Here again, Pope Francis is speaking about the most conservative Catholics. He chides them for being concerned about doctrinal error to the exclusion of love and mercy toward those in need. He calls conservative Catholics “defenders of orthodoxy” — at best, we conservative Catholics are foot soldiers in defense of orthodox doctrine. But at worst, many conservatives distort doctrine and teach grave errors, under the guise of defense of orthodoxy. And some conservatives go so far as to cast aside even the attempt to defend orthodoxy. Instead, all they defend is exterior points of discipline, old versions of liturgical form, and ancient dogmatic formulas without the understanding that is born of love.

“Sometimes we prove hard of heart and mind; we are forgetful, distracted and carried away by the limitless possibilities for consumption and distraction offered by contemporary society.” EG 196

Sinful secular society makes it difficult to present the Gospel to those most in need of its loving message.

“This is why I want a Church which is poor and for the poor. They have much to teach us. Not only do they share in the sensus fidei, but in their difficulties they know the suffering Christ. We need to let ourselves be evangelized by them. The new evangelization is an invitation to acknowledge the saving power at work in their lives and to put them at the centre of the Church’s pilgrim way. We are called to find Christ in them, to lend our voice to their causes, but also to be their friends, to listen to them, to speak for them and to embrace the mysterious wisdom which God wishes to share with us through them.” EG 198

Pope Francis intends to reform the Church. He wants the Church to become poor, and to serve the poor, and to learn from the poor. And his view of the new evangelization is for those who consider themselves to be the leaders of the Church, or who consider themselves to be defending orthodoxy (or fending off change), or who consider that Catholicism is identical to their own personal limited understanding, the Pope’s view is for them to learn from the poor.

Too often — I see this all the time online — each Catholic presents himself or herself as understanding the Faith perfectly and as teaching it dogmatically. There is no desire to learn, must less to accept correction from other Catholics. And this self-centered version of Catholicism, which is thriving in the social media of the internet (a form of media that both connects us to others and separates us from them), does not wish to learn from the poor. Some of the online teachers of Catholicism are even unwilling to learn from the Pope, or from a Council or from the Magisterium. They have become a Magisterium unto themselves and a Church unto themselves. Outwardly, they profess to serve Jesus Christ, but inwardly, they only worship themselves.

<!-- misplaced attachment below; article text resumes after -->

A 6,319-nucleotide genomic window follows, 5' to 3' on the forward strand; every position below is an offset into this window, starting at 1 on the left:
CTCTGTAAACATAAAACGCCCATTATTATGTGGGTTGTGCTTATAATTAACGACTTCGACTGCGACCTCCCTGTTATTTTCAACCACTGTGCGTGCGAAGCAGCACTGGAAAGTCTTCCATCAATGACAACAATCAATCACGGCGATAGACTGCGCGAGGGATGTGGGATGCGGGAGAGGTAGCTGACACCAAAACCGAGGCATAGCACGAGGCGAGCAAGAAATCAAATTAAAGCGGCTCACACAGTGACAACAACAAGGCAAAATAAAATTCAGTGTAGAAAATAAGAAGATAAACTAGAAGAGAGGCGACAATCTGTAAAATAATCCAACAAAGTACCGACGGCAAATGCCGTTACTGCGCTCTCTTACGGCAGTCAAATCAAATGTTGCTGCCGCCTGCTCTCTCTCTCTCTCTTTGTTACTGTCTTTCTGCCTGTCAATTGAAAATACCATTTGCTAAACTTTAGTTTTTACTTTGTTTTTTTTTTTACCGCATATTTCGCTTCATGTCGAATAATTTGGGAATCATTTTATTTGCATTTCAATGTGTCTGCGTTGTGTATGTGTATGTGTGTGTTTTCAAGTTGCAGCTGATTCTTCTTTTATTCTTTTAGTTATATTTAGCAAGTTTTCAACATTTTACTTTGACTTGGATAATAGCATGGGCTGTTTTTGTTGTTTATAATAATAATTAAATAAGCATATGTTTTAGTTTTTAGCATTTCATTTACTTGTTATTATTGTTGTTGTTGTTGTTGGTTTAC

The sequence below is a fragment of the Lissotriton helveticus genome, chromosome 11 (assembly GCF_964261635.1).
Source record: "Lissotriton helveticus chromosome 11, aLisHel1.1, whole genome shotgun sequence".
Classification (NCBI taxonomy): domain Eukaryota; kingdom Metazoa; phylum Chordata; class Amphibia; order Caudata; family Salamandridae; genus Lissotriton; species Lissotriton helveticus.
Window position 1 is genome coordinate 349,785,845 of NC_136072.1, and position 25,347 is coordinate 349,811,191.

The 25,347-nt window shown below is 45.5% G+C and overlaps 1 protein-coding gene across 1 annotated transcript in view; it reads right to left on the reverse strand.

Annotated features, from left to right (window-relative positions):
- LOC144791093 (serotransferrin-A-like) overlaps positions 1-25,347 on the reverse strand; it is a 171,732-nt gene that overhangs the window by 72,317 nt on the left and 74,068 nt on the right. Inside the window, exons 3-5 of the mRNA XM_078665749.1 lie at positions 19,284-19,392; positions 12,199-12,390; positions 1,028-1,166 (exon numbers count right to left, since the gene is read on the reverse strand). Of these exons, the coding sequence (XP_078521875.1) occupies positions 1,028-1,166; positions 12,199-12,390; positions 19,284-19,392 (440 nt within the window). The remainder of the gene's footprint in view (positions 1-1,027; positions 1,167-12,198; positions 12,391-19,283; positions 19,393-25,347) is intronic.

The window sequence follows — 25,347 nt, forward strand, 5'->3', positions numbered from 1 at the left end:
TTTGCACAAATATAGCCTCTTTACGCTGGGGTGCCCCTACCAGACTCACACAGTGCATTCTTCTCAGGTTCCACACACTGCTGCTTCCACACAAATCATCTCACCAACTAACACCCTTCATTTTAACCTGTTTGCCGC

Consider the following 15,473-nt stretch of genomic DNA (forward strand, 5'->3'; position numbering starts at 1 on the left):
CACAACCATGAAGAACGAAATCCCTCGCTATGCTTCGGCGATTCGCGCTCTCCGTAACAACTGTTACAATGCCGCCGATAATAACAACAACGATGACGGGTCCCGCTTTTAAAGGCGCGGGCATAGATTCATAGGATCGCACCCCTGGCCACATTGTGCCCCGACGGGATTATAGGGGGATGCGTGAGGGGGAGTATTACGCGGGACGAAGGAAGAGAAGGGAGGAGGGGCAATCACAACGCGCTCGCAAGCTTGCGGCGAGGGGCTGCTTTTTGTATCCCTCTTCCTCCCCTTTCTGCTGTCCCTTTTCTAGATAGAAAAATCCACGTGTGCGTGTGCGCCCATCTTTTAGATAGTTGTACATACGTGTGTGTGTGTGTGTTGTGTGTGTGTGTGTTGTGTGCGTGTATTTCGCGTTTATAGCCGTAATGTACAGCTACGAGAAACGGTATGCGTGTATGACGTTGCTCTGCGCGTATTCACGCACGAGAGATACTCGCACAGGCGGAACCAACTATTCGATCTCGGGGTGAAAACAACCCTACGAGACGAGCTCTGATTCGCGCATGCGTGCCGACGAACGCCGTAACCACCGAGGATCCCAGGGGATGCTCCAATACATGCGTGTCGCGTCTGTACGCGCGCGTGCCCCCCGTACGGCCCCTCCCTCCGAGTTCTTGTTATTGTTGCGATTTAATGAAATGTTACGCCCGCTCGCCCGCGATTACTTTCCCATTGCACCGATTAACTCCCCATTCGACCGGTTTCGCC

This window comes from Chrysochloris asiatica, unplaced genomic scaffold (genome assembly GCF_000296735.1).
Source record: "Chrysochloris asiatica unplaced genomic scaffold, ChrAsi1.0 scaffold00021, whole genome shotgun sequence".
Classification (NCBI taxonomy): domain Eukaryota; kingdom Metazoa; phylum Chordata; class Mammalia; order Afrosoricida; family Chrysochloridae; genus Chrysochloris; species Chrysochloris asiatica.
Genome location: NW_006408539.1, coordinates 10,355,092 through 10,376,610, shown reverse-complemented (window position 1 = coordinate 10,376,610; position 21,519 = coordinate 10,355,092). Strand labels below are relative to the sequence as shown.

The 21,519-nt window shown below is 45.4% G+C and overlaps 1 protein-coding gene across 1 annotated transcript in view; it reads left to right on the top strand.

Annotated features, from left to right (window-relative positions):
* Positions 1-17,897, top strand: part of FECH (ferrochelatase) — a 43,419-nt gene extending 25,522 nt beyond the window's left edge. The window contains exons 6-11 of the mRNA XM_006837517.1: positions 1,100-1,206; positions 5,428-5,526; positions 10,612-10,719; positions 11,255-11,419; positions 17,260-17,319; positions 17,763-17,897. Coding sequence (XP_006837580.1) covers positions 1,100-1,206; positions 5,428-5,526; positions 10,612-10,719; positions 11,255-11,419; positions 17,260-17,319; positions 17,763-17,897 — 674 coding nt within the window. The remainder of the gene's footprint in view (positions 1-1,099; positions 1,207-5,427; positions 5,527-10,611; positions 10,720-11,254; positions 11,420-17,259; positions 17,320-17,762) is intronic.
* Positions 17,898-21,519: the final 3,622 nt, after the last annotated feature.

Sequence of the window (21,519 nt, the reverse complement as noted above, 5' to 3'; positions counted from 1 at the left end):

Right now, such persons have responded to the words of Pope Francis in a few different ways. They repeat his words triumphantly, whenever he says something that agrees with their own views. They ignore much of what he says that constitutes a correction to them. And they re-translate and radically re-interpret his words, so that they can claim to have already understood and accepted what they claim he is saying.

Some conservatives have responded to this papal document with condescension. They note that the Pope’s opinion is different from their own, and then they explain, in a matter of fact manner, why the Pope is wrong. They do not consider for even a moment that they might be the ones who are mistaken.